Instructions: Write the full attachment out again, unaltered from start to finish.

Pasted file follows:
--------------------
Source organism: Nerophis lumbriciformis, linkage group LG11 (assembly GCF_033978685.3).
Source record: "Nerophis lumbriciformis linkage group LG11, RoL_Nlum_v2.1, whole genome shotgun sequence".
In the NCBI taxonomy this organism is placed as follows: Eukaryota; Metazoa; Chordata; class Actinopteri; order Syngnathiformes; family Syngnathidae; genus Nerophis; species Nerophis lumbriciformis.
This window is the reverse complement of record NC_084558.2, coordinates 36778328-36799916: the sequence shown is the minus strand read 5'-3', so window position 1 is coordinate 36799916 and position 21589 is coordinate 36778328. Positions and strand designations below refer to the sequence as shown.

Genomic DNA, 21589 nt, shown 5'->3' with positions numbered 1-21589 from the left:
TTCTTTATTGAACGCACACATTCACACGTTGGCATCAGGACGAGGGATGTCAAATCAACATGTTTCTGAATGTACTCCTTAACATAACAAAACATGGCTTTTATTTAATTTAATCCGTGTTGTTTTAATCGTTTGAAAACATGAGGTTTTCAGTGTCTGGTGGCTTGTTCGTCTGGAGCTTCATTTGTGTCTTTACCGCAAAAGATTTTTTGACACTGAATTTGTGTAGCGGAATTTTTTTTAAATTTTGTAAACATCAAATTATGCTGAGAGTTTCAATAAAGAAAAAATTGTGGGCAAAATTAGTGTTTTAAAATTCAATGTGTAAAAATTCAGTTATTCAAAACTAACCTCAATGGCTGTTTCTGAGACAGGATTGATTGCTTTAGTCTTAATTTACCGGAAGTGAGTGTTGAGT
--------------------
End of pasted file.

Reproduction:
Source organism: Nerophis lumbriciformis, linkage group LG11 (assembly GCF_033978685.3).
Source record: "Nerophis lumbriciformis linkage group LG11, RoL_Nlum_v2.1, whole genome shotgun sequence".
In the NCBI taxonomy this organism is placed as follows: Eukaryota; Metazoa; Chordata; class Actinopteri; order Syngnathiformes; family Syngnathidae; genus Nerophis; species Nerophis lumbriciformis.
This window is the reverse complement of record NC_084558.2, coordinates 36778328-36799916: the sequence shown is the minus strand read 5'-3', so window position 1 is coordinate 36799916 and position 21589 is coordinate 36778328. Positions and strand designations below refer to the sequence as shown.

Genomic DNA, 21589 nt, shown 5'->3' with positions numbered 1-21589 from the left:
TTCTTTATTGAACGCACACATTCACACGTTGGCATCAGGACGAGGGATGTCAAATCAACATGTTTCTGAATGTACTCCTTAACATAACAAAACATGGCTTTTATTTAATTTAATCCGTGTTGTTTTAATCGTTTGAAAACATGAGGTTTTCAGTGTCTGGTGGCTTGTTCGTCTGGAGCTTCATTTGTGTCTTTACCGCAAAAGATTTTTTGACACTGAATTTGTGTAGCGGAATTTTTTTTAAATTTTGTAAACATCAAATTATGCTGAGAGTTTCAATAAAGAAAAAATTGTGGGCAAAATTAGTGTTTTAAAATTCAATGTGTAAAAATTCAGTTATTCAAAACTAACCTCAATGGCTGTTTCTGAGACAGGATTGATTGCTTTAGTCTTAATTTACCGGAAGTGAGTGTTGAGT